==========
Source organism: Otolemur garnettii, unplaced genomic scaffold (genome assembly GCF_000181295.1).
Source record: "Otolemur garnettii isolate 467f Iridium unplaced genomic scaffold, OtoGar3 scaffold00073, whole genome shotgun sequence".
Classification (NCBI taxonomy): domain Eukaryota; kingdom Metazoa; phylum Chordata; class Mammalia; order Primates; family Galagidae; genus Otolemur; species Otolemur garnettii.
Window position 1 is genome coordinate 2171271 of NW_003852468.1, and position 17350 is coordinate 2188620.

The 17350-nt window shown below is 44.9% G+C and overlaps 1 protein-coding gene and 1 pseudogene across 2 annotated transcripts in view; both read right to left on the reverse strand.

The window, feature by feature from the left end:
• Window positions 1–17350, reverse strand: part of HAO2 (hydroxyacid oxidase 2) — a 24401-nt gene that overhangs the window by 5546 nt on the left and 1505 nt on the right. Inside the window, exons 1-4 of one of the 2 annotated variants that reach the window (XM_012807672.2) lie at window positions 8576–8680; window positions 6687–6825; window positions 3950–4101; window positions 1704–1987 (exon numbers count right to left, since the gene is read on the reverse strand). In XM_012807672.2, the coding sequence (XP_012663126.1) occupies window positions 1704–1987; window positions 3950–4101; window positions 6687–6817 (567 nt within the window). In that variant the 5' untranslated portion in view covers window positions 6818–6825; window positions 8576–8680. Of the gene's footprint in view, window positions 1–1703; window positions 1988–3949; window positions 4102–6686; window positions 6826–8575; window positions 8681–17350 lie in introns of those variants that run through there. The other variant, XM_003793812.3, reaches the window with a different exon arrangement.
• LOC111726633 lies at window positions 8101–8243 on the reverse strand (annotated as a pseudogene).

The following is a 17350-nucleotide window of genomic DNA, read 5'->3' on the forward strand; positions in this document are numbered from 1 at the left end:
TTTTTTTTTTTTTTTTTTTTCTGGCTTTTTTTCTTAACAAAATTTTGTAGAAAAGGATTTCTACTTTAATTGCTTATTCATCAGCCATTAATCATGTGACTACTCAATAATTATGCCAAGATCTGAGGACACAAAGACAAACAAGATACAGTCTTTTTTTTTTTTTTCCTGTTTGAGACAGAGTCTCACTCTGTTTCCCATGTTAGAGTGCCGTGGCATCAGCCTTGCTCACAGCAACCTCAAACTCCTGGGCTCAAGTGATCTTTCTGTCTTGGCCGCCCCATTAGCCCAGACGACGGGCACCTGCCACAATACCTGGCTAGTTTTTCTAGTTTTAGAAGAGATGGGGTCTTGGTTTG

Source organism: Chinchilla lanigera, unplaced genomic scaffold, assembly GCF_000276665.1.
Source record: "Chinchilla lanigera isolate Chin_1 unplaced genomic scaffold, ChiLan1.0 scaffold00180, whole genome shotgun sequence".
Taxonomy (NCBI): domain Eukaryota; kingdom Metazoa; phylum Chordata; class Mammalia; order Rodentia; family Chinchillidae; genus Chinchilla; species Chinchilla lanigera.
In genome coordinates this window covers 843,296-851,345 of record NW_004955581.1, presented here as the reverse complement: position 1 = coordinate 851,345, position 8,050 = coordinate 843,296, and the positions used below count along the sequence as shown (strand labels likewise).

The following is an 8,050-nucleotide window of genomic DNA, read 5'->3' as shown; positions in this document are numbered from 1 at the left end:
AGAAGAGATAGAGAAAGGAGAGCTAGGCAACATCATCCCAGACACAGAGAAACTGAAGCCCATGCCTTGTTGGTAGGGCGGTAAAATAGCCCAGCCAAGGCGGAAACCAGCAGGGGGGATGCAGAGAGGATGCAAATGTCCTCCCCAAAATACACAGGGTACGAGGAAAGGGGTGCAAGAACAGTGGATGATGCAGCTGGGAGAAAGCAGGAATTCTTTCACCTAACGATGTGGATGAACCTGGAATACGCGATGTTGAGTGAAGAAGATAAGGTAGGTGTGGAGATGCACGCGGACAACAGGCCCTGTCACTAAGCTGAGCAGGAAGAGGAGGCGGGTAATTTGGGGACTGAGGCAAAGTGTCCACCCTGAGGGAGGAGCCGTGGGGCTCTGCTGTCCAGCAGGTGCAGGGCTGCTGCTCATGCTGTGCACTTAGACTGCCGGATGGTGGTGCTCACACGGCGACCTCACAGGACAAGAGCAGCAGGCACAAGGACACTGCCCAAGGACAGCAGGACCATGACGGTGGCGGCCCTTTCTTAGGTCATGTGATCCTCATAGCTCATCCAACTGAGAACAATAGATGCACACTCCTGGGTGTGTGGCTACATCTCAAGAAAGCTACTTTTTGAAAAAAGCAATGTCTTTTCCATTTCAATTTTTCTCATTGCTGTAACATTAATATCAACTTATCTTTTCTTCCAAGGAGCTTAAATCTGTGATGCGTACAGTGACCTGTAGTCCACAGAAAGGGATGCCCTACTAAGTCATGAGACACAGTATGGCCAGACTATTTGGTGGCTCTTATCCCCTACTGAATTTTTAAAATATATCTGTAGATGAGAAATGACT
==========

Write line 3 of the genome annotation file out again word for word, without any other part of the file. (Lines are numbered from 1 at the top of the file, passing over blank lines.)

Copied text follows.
Classification (NCBI taxonomy): domain Eukaryota; kingdom Metazoa; phylum Chordata; class Mammalia; order Primates; family Galagidae; genus Otolemur; species Otolemur garnettii.